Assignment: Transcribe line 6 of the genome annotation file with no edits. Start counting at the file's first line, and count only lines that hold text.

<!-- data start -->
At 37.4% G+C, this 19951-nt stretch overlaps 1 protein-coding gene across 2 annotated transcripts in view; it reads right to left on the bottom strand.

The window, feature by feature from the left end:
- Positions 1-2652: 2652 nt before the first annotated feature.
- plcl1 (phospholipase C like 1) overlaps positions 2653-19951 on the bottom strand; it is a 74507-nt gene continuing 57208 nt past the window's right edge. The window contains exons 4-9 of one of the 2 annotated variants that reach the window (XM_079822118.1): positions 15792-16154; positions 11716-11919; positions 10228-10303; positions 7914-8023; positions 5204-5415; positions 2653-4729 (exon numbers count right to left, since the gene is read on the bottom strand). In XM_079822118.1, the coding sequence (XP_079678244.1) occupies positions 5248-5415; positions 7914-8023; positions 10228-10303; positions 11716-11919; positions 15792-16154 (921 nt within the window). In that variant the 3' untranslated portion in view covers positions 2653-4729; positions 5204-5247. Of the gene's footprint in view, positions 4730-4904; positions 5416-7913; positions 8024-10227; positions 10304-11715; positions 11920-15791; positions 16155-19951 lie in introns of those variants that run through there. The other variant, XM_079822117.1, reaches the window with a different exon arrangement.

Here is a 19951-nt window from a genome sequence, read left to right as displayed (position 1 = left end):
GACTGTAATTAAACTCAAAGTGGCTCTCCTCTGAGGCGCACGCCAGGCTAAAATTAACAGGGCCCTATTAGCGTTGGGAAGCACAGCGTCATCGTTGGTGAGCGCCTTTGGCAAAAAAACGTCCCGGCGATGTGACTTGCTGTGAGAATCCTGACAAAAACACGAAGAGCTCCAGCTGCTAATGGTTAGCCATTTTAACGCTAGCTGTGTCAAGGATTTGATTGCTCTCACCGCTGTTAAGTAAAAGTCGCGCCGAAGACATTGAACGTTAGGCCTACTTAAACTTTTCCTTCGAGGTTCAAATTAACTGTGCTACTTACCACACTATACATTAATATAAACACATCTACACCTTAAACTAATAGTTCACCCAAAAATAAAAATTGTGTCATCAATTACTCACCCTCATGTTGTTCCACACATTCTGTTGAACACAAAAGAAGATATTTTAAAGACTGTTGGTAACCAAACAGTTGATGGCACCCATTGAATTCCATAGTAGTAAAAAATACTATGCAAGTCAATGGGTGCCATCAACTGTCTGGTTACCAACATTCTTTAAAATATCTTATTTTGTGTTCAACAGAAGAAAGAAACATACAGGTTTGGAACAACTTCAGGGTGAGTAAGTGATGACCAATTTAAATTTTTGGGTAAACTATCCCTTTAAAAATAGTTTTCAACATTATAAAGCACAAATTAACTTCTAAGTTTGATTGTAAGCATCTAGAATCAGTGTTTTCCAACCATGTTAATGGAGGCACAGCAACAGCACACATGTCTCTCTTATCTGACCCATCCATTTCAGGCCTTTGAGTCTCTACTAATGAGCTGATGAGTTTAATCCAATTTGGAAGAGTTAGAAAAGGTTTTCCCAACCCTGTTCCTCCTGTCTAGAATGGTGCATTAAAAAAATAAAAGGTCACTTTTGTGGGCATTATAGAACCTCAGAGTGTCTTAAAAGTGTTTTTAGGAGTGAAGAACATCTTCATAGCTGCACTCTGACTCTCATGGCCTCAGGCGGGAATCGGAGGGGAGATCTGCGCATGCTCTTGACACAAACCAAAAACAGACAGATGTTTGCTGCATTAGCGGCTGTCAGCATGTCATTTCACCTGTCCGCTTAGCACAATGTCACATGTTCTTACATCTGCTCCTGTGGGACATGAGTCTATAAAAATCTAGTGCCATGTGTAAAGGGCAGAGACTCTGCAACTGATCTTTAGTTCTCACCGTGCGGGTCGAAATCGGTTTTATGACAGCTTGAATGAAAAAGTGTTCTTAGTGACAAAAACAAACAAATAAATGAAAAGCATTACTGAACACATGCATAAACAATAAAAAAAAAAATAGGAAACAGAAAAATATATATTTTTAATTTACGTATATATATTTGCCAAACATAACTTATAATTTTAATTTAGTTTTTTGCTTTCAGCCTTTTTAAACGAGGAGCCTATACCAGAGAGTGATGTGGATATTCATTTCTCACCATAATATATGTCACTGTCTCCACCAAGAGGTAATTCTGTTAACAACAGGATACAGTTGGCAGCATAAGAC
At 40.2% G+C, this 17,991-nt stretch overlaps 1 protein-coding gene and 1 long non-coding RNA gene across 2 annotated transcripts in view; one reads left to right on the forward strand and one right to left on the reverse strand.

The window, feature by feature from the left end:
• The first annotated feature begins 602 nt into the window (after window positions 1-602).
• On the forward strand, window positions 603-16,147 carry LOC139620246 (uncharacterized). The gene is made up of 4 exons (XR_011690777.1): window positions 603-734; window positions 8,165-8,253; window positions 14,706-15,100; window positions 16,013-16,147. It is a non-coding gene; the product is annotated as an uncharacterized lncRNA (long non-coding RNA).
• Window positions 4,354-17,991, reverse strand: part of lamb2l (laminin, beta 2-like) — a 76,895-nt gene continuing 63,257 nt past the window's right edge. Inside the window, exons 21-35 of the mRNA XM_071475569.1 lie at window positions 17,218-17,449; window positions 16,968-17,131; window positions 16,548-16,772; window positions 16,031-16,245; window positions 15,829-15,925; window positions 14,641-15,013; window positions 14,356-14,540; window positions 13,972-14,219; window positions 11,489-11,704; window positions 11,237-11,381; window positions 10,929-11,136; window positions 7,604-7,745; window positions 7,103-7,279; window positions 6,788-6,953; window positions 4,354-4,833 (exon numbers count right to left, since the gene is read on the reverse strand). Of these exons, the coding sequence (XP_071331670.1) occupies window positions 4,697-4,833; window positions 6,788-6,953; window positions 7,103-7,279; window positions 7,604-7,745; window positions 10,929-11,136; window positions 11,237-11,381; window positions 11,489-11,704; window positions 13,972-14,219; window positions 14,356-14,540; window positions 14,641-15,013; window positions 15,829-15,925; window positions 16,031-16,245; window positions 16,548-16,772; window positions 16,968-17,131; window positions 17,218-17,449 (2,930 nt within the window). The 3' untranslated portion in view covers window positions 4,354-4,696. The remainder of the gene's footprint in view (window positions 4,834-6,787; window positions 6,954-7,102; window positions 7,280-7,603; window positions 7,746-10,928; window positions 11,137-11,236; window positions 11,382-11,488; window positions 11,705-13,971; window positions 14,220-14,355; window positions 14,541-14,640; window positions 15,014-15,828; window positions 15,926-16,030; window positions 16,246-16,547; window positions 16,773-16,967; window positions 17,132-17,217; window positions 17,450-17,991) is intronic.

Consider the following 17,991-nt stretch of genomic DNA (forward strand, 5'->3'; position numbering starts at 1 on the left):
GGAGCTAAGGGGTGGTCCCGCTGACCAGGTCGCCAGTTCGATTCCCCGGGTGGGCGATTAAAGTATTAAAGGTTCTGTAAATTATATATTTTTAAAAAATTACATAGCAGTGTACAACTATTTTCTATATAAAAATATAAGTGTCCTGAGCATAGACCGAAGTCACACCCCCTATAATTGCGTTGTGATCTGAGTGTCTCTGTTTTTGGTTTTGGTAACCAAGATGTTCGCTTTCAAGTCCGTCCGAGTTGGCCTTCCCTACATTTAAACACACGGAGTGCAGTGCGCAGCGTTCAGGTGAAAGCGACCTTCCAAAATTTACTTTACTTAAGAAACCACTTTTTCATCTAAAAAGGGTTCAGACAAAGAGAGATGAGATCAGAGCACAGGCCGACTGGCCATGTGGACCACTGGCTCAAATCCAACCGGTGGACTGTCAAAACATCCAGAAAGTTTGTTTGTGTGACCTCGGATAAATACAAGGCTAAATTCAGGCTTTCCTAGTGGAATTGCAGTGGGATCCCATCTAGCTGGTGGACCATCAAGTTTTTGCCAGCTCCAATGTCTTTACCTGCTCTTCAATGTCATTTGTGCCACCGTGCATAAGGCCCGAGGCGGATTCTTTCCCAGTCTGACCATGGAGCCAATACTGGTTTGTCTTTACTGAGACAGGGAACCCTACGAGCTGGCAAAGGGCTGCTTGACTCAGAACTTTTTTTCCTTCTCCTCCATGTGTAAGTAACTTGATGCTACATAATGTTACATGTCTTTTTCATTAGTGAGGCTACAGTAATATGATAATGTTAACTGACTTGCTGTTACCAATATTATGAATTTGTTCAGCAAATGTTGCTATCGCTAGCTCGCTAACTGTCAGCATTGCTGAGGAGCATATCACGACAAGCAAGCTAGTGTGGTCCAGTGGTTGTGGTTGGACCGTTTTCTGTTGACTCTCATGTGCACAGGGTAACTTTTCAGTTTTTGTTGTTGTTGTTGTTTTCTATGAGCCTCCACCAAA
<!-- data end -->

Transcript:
GACTGTAATTAAACTCAAAGTGGCTCTCCTCTGAGGCGCACGCCAGGCTAAAATTAACAGGGCCCTATTAGCGTTGGGAAGCACAGCGTCATCGTTGGTGAGCGCCTTTGGCAAAAAAACGTCCCGGCGATGTGACTTGCTGTGAGAATCCTGACAAAAACACGAAGAGCTCCAGCTGCTAATGGTTAGCCATTTTAACGCTAGCTGTGTCAAGGATTTGATTGCTCTCACCGCTGTTAAGTAAAAGTCGCGCCGAAGACATTGAACGTTAGGCCTACTTAAACTTTTCCTTCGAGGTTCAAATTAACTGTGCTACTTACCACACTATACATTAATATAAACACATCTACACCTTAAACTAATAGTTCACCCAAAAATAAAAATTGTGTCATCAATTACTCACCCTCATGTTGTTCCACACATTCTGTTGAACACAAAAGAAGATATTTTAAAGACTGTTGGTAACCAAACAGTTGATGGCACCCATTGAATTCCATAGTAGTAAAAAATACTATGCAAGTCAATGGGTGCCATCAACTGTCTGGTTACCAACATTCTTTAAAATATCTTATTTTGTGTTCAACAGAAGAAAGAAACATACAGGTTTGGAACAACTTCAGGGTGAGTAAGTGATGACCAATTTAAATTTTTGGGTAAACTATCCCTTTAAAAATAGTTTTCAACATTATAAAGCACAAATTAACTTCTAAGTTTGATTGTAAGCATCTAGAATCAGTGTTTTCCAACCATGTTAATGGAGGCACAGCAACAGCACACATGTCTCTCTTATCTGACCCATCCATTTCAGGCCTTTGAGTCTCTACTAATGAGCTGATGAGTTTAATCCAATTTGGAAGAGTTAGAAAAGGTTTTCCCAACCCTGTTCCTCCTGTCTAGAATGGTGCATTAAAAAAATAAAAGGTCACTTTTGTGGGCATTATAGAACCTCAGAGTGTCTTAAAAGTGTTTTTAGGAGTGAAGAACATCTTCATAGCTGCACTCTGACTCTCATGGCCTCAGGCGGGAATCGGAGGGGAGATCTGCGCATGCTCTTGACACAAACCAAAAACAGACAGATGTTTGCTGCATTAGCGGCTGTCAGCATGTCATTTCACCTGTCCGCTTAGCACAATGTCACATGTTCTTACATCTGCTCCTGTGGGACATGAGTCTATAAAAATCTAGTGCCATGTGTAAAGGGCAGAGACTCTGCAACTGATCTTTAGTTCTCACCGTGCGGGTCGAAATCGGTTTTATGACAGCTTGAATGAAAAAGTGTTCTTAGTGACAAAAACAAACAAATAAATGAAAAGCATTACTGAACACATGCATAAACAATAAAAAAAAAAATAGGAAACAGAAAAATATATATTTTTAATTTACGTATATATATTTGCCAAACATAACTTATAATTTTAATTTAGTTTTTTGCTTTCAGCCTTTTTAAACGAGGAGCCTATACCAGAGAGTGATGTGGATATTCATTTCTCACCATAATATATGTCACTGTCTCCACCAAGAGGTAATTCTGTTAACAACAGGATACAGTTGGCAGCATAAGAC